Chronicles of a Student-Doctor #1

  
CHAPTER 1: PEDIATRIC POSTING

  
Welcome to Pediatric Ward.

      

A ward of crying babies and wailing toddlers.

There you find concerned Mothers and sometimes, Fathers (or other care-givers) seated all-night nursing their sick children back to health. 

I could imagine some of them counting the days, hours, minutes and perhaps seconds, until the Doctors declare them free to take their children/wards home. 

Having a sick child is worrisome enough, but having to stay in the hospital for a couple of days or weeks, is nothing but a nightmare.
On my first day, I presented to the Neonatal unit/Newborn Nursery (attached to the Maternity ward). I saw lots of day-old babies in the Nursery, undergoing a form of newborn screening. 

 

A Neonatal Unit (Photo-credit: WEB)
 
The scenario painted appeared to be both cute and cruel. Babies whimpering at the prick of needles; wondering in their little minds why they had been separated from the warmth and comfort of their mothers’ breasts. There and then I learnt how to put on a clean latex glove, and allow a crying baby to suck on my finger in order to be temporarily pacified.
Nothing beats the innocence of new life, cuddly little beings in all their dependence and vulnerability; bringing smiles to the faces and hearts of their loved ones. Never mind the fact that the adventure is just about to begin, from the basic challenges of constantly nursing, and changing soiled diapers, to the hospital visits for well-child exams and all the routine immunizations that must be completed. Then the financial, physical, spiritual, social and psychological implications of parenting a child; and providing basic needs like food, shelter, security, education and the rest. My submission is that child-rearing is a full-time job and future parents should carefully consider that before applying.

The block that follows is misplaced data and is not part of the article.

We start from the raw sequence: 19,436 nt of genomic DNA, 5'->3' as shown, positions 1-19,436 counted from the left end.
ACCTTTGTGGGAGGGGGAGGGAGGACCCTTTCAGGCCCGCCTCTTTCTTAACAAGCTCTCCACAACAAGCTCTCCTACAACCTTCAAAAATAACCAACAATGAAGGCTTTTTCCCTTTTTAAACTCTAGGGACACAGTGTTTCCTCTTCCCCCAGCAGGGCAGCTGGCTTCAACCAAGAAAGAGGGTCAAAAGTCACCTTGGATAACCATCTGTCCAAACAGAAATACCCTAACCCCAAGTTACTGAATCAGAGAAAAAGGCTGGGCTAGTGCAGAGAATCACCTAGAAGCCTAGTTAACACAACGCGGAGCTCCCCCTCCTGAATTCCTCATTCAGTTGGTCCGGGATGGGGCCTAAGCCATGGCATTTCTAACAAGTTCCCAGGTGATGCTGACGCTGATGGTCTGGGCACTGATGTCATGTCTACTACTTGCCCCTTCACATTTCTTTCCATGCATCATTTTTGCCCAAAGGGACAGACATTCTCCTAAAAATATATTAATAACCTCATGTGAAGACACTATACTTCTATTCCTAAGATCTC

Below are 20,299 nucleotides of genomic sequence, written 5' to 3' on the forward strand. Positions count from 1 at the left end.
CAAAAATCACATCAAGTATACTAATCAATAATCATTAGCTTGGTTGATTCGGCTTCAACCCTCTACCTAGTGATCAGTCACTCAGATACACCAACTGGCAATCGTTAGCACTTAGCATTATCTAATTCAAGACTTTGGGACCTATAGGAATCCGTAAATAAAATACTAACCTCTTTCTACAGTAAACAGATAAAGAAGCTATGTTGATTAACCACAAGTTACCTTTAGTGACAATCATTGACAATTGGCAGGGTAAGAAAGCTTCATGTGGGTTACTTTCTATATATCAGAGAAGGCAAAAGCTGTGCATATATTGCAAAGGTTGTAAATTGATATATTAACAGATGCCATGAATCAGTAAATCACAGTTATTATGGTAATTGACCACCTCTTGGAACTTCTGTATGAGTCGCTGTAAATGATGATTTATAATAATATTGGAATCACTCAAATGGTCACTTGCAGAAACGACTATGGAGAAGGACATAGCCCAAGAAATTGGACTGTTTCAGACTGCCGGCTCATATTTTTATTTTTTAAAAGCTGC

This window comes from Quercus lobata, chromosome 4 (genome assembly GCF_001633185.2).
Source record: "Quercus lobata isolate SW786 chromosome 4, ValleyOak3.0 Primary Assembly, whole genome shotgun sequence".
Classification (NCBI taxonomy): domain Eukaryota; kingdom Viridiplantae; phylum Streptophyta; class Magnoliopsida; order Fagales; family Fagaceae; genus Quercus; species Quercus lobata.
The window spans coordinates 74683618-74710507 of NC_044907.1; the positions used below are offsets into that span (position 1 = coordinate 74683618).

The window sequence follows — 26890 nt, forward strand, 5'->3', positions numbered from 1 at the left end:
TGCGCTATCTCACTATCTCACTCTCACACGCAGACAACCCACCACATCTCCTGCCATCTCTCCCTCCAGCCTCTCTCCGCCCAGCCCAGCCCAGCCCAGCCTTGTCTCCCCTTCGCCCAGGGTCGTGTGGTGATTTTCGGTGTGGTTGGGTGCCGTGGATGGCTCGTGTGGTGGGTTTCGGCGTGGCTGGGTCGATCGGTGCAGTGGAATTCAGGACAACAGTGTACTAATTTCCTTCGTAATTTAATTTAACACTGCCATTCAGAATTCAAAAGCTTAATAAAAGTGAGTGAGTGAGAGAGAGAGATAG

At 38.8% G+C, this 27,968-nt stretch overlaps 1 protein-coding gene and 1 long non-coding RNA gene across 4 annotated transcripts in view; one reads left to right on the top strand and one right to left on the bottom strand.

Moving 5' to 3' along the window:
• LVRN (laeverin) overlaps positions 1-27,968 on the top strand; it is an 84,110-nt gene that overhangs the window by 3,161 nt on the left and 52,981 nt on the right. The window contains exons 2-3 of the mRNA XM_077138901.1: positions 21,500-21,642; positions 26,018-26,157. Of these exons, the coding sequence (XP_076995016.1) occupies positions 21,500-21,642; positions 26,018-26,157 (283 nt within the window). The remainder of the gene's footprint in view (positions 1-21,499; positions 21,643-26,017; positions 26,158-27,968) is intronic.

The purpose of the newborn screening is to rule out any infection that might have been transmitted in-utero or during delivery from the mother to the baby, and other potentially fatal metabolic disorders not apparent at birth. The detection of pathologic Jaundice is considered a priority (especially in premies), to prevent the sequela of kernicterus. Fortunately, most of the babies I saw did well and were soon discharged home with their mothers.
The Neonatal unit was also responsible for receiving babies born via caesarean sections. I got to see newly delivered babies assessed at the resuscitation bay, and they were afterwards transferred to the Nursery or the NICU as the case demanded.
After sometime, I was taken to the main Pediatric ward. The Neonatal Intensive Care Unit (NICU) and Pediatric Intensive Care Unit (PICU) were also attached to it. The Pediatric ward is the most beautiful ward in the medical facility I’m currently at. It is comparatively large, accommodating, colorful and very child-friendly. 

  

Sick kids and their care-givers have the opportunity to walk into an adjacent courtyard to enjoy the scenery of the outdoors. Often times, children who are healthy enough to play, are seen running about or entertaining each other with all sorts of games. I always find it a heart-warming scenario. 
Each day on the ward began with a pre-round with the medical intern and registrar, followed by the general round with the consultant. After the rounds, the consultant would usually have teaching sessions with the medical students. Sometimes we are given topics to present and we ask our Preceptor questions as needed. After that, we go back to the ward to clerk patients or to assist the medical intern in carrying out the tasks for the day.

On the ward, I had the opportunity to talk to parents or guardians of a number of patients, and I learnt that to get maximal information, I had to ask the right kind of questions. Everything mattered from whether the child was born prematurely or at term, to the living conditions in the home, education of the child, and the kind of food the child ate. I also learnt the basics of the physical examination and assessment of the general wellbeing of a child.